Value investing is a popular investment strategy in which buyers seek out undervalued stocks. Value investors see this as a way to purchase profitable stocks at a ‘discounted’ price.
Value investing for 3rd graders
Consider the concept of value investing in a more accessible way.
Imagine the scene: you’re in 3rd grade, clutching your Bob the Builder lunchbox, settling into your seat at the cafeteria table next to Suzie Coleman, your one true love. You brace yourself for the daily snack trade war: your mom is on a health food kick, so whatever she’s packed probably doesn’t have much trading clout in the eyes of these pipsqueak snack sharks.
When you plop your glossy red apple onto the table, ready to give up before you start, you’re surprised to hear an angelic, “Wanna trade?” Suzie smiles, sliding a quarter towards you: just enough to buy an ice pop. Is your one true love sweet or a sucker?
From a nutritional point of view, she’s neither. Suzie is a long-term thinker. She is value investing. She saw something likely to be undervalued by the rest of the third grade “stock market,” bought it at an undervalued price, and will now reap the long-term benefits.
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In Suzie’s case, she’ll reap an-apple-a-day-keeps-the-doctor-away sort of benefits, but for value investors like Warren Buffet, this strategy can be a long-term investment strategy.
Sometimes referred to as a “buy-and-hold” strategy, value investing relies on an analysis of company fundamentals. By relying on a long-term vision of how a company will perform and grow, investors who originally purchased their holdings at a “discounted price” because of short term market fluctuations profit over time. This is an important premise of value investing.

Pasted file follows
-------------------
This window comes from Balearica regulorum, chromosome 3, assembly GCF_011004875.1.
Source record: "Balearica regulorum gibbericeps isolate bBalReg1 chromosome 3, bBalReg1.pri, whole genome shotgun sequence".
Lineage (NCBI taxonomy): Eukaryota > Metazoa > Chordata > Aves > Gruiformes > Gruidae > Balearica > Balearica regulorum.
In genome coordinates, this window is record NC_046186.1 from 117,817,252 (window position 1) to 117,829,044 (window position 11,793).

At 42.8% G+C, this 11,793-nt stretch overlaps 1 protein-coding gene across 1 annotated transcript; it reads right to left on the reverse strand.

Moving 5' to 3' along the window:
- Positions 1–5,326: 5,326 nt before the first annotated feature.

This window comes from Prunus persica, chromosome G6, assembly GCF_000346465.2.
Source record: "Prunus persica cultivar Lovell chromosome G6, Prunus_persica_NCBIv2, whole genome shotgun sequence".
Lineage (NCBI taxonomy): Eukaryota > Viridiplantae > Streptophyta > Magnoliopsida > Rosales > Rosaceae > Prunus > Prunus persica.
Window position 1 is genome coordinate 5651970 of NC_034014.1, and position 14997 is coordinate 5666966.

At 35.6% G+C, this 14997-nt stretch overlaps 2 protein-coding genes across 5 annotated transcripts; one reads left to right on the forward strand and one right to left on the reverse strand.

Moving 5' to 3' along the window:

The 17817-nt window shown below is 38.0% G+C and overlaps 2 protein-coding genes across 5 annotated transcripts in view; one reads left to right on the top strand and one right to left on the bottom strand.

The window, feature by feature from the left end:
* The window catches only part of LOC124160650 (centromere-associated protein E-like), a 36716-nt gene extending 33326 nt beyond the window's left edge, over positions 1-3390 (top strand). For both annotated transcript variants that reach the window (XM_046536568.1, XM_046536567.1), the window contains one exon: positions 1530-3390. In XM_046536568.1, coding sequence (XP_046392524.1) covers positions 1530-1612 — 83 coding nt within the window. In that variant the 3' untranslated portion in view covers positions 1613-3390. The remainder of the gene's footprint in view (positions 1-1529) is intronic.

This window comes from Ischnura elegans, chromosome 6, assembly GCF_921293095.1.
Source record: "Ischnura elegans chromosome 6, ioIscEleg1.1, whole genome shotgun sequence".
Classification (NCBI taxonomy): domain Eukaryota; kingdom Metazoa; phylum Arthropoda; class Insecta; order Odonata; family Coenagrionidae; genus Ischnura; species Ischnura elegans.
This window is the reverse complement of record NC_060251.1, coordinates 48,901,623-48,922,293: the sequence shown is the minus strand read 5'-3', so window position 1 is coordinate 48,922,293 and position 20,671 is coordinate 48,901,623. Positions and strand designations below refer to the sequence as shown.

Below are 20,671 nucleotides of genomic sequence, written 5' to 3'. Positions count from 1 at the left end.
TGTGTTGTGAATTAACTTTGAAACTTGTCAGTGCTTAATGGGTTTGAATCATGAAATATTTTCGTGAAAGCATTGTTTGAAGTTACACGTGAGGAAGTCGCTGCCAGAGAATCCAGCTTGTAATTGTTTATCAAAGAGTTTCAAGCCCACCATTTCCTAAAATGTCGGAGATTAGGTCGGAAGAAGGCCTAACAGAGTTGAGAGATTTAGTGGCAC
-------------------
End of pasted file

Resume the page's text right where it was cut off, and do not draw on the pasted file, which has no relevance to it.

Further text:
Like any investment strategy, value investing has both advantages and disadvantages. Check out our list to learn about a few of them.
- Value investing is like a great sale: Who doesn’t love a good sale? Value investing means you purchase stock in profitable companies at a lesser price due to fluctuations in the market.
- Long-term orientation: The long-term orientation means that the daily volatility and short-term price changes are not as important as the value of the business itself. Value investing looks at long-term profits rather than short-term losses.
- Value investing capitalizes on compounding interest: Although the dividends that you reap from your value investment may not seem that steep, reinvesting those dividends over time can exponentially grow both your investments and payouts that you get from them.
- What if the “discount” drags on?: An important premise of value investing is that high-value companies are undervalued in a particular moment due to market fluctuations. It is possible that low market cap or even under performance drags on for years, and that investors don’t make as much as they initially projected.
- What if the “discount” deepens?: Just as a discount can drag on, as explained in the previous point, it can be difficult to determine when a stock has hit rock bottom. As such, it is possible that a particular stock price continues to fall after you purchase it, leading to losses before (if ever) you begin to profit over the long-term.
- Value investing requires a lot of research: The keystone relies on understanding company fundamentals to determine if they are likely to be profitable over the long haul. Like any investment skill, it will require research and study to learn how to assess company fundamentals in order to know how to value invest.
Value investing does not provide instant rewards. This strategy relies on a deep understanding of company assessments and market fluctuations.
However, if you’re a long-term, strategic thinker like Suzie Coleman, it might be a great strategy to add to your financial toolbox and diversify your investment portfolio.